Brian J Evans: On Oneness, Fear, and Hope
This story was a collaboration between Brian J Evans and NBEC's Stories for Change working group.
Photographs by Micheli Oliver; Interview by Kalisto Nanen
Brian J Evans sees the world through many overlapping lenses: of being an artist, a father, a dancer, a thinker.
Feeling at home
Brian feels at home one place: on the stage, making art.
“There’s a feeling as though I don’t belong–in almost any context– other than being a performer on stage, where I feel as though I have say and control about the container for which I have set up for an audience to view me. Being a part of something that is important and calming and joyful.”
One other context where Brian sometimes feels a sense of belonging is in outdoor spaces, but it is fleeting, as a mixed-race, Black person living in today’s world.
“I do find those rare moments where I've taken a really long hike or I've gone off the beaten trail–it does feel like there is this overwhelming sense of respected authority and power that nature has, how I am a part of it and not really separate from it. There’s an acceptance of both my relevance and insignificance in this landscape of the earth.
“It feels a bit disingenuous for me to claim the story of being comfortable in nature. Unless I’m totally alone, as soon as another being comes into view, I feel like I'm in trouble. Like I shouldn’t have come, or more precisely, that I’m not welcome in their picture of nature or natural.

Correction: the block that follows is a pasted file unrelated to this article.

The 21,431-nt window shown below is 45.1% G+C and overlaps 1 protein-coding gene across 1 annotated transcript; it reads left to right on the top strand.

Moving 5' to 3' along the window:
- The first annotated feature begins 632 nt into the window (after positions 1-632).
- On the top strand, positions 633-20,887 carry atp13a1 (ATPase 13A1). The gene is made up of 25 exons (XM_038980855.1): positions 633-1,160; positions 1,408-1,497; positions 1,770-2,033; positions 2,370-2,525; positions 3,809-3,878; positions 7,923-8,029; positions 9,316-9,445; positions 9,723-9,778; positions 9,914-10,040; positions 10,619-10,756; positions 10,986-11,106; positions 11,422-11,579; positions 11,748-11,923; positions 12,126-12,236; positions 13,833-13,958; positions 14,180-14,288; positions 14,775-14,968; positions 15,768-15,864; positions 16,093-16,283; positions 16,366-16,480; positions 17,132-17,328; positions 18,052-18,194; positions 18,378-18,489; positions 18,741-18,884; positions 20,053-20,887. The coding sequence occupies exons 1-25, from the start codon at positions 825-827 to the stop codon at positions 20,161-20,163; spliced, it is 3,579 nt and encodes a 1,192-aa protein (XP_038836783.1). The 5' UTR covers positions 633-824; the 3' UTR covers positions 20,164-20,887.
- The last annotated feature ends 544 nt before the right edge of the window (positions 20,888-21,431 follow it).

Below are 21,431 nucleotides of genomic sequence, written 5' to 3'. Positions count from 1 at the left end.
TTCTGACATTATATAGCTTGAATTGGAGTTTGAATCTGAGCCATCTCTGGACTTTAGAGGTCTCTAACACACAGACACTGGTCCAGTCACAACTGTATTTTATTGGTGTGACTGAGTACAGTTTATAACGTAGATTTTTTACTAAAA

“It's very weird to go outside and not see anyone that looks like you. It’s strange, and having lived in the Midwest, in the Pacific Northwest, now being in New England, there’s not a lot of people that look like me. And it’s tough to think then, ‘is my body gonna be safe?’”
Asking questions of our outdoor spaces and culture
The questions of belonging, and who has access to belonging, are ones Brian asks when he’s in outdoor spaces.
“Do I belong here? What does it mean to be at a park? What does it mean to be giving money to a park service? What does it mean to be a body in space and enjoying this nature with the knowledge that I’m enjoying it on behalf of a system of oppression and ideology that removed folks from the land? [...] Those for me are the practical and philosophical challenges of the ideas of nature– that speaks back to the idea of authenticity. Can one ever really feel connected to nature?”
While Brian navigates ideological and moral grounds for feeling at odds with being outside, he notes that there are additional physical, monetary and time-related obstacles. Brian points out the importance of having the luxury of time to get outside, the gear to access these places safely and efficiently as well as the physicality to move in these spaces. He imagines what a future could look like.
“I wish there were more community-based group activities to go out and reduce those barriers. I wish that there was more of a culture of communal gardening. Like, just having gardens around, or being able to eat fruit from a garden that's not yours, because everybody's got a garden, and that’s what everybody does.”
Brian thinks about how art can remind us of stories that have been erased, and help us imagine alternative or future stories.
“What if the world wasn't centralized in colonization?" Art–even a commercial release like Black Panther: Wakanda Forever–is a crucial way to ask and explore the possibilities of our world, notes Brian.